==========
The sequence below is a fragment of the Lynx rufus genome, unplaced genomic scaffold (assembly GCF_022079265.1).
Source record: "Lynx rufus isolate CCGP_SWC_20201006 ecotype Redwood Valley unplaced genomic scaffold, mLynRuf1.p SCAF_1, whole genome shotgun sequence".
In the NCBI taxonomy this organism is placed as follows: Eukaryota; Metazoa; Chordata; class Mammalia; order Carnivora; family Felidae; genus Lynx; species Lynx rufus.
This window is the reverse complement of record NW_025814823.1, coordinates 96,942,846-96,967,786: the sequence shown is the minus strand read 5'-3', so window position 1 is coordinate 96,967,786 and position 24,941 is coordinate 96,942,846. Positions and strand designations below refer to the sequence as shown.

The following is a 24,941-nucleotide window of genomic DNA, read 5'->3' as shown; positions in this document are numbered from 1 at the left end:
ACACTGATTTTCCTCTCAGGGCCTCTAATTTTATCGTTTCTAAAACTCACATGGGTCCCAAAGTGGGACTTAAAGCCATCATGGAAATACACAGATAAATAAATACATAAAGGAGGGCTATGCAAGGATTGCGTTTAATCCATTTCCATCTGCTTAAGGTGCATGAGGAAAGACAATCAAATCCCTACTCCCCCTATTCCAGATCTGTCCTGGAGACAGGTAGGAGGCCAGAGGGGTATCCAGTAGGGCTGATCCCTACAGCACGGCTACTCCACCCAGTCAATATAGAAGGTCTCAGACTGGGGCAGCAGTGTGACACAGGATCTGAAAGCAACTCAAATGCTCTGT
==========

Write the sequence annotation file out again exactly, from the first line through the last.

The sequence below is a fragment of the Lynx rufus genome, unplaced genomic scaffold (assembly GCF_022079265.1).
Source record: "Lynx rufus isolate CCGP_SWC_20201006 ecotype Redwood Valley unplaced genomic scaffold, mLynRuf1.p SCAF_1, whole genome shotgun sequence".
In the NCBI taxonomy this organism is placed as follows: Eukaryota; Metazoa; Chordata; class Mammalia; order Carnivora; family Felidae; genus Lynx; species Lynx rufus.
This window is the reverse complement of record NW_025814823.1, coordinates 96,942,846-96,967,786: the sequence shown is the minus strand read 5'-3', so window position 1 is coordinate 96,967,786 and position 24,941 is coordinate 96,942,846. Positions and strand designations below refer to the sequence as shown.

The following is a 24,941-nucleotide window of genomic DNA, read 5'->3' as shown; positions in this document are numbered from 1 at the left end:
ACACTGATTTTCCTCTCAGGGCCTCTAATTTTATCGTTTCTAAAACTCACATGGGTCCCAAAGTGGGACTTAAAGCCATCATGGAAATACACAGATAAATAAATACATAAAGGAGGGCTATGCAAGGATTGCGTTTAATCCATTTCCATCTGCTTAAGGTGCATGAGGAAAGACAATCAAATCCCTACTCCCCCTATTCCAGATCTGTCCTGGAGACAGGTAGGAGGCCAGAGGGGTATCCAGTAGGGCTGATCCCTACAGCACGGCTACTCCACCCAGTCAATATAGAAGGTCTCAGACTGGGGCAGCAGTGTGACACAGGATCTGAAAGCAACTCAAATGCTCTGT